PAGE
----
Issuing an international banking

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Foreign Trade Facility

The risk of issuing an international banking guarantee is allocated to the Foreign Trade Facility you must have in place with us.

Sometimes, our customers or suppliers ask us to guarantee certain situations derived from the purchase/sale of goods or the provision of services. Depending on what we have to guarantee, we will issue a different type of guarantee.


  • The vast majority of International Guarantees are issued using the Swift system. A small number of these guarantees are still issued on paper.
  • It is important to have a clear understanding of what you want to guarantee in order to define the wording of the guarantee to ensure it meets the needs of importer and exporter. We have templates available for the main types of guarantees in Spanish and English.

Main types of guarantees:

    This is used to bid for a contract to supply goods or for a civil engineering construction project in a foreign country when the body awarding the contract requires a guarantee from all bidders. The aim is to guarantee that if bidders withdraw or modify their offer, any expenses incurred in checking and processing bids will be covered.
    The amount is usually 10% of the bid offer, and such guarantees are usually indefinite, although they will be cancelled once the project or contract has been awarded to one of the bidders.
    These guarantees are usually issued with the commitment that, if the contract is awarded, a performance bond will be issued.
    This type of guarantee is issued by an exporter to ensure that, if the goods or service supplied do not meet the requirements set out in the contract of purchase/sale, by executing the guarantee the importer recovers the amount paid to the vendor (up to the total amount guaranteed).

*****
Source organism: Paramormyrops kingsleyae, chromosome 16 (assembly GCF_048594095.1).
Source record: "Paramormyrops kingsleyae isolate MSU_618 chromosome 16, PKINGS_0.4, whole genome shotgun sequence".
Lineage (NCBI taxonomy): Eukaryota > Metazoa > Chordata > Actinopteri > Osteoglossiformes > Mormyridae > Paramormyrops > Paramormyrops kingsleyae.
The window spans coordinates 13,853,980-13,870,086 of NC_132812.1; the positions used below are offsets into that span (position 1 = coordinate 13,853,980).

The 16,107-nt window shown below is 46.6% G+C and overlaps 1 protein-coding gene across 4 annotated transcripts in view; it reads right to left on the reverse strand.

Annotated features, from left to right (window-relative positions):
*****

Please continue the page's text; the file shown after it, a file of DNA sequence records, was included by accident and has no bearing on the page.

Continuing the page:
Content can cover the delivery of goods according to the agreed conditions, or it can cover other conditions as well such as installation and repairs during the guaranteed period.
    This type of guarantee is usually linked with a documentary credit and is part of its terms and conditions: the exporter receives a documentary credit in their favour, in which one of the clauses states that said credit will not enter into effect until the exporter issues a performance bond in favour of the buyer.
    These guarantees are issued when the vendor asks the buyer for an advance payment. The exporter will issue this guarantee, ensuring that, in the event that the vendor breaches the contract, the buyer will be refunded any amounts paid in advance.
    The wording of the guarantee itself will normally indicate that it will not enter into effect until the advance payment is received in the exporter’s account.
    The amount of the guarantee coincides with the amount paid in advance or on account.
    This is issued by the importer to guarantee payment of a purchase made from their supplier, in other words, from the exporter.
    Normally, once the guarantee has been received, the exporter will begin manufacturing the goods or they will be sent if they are already in stock, since the exporter can be certain that if their customer does not make payment on the agreed date, by executing the guarantee and meeting the requirements stipulated therein, they are guaranteed to collect payment.
    They can also be issued to guarantee payment for a service.
    This type of guarantee is usually used when a parent company sets up a subsidiary in another country. In that country, the subsidiary is unknown and cannot secure finance. The parent company will issue a guarantee in favour of the subsidiary, taking responsibility for any possible breaches with regard to the finance granted.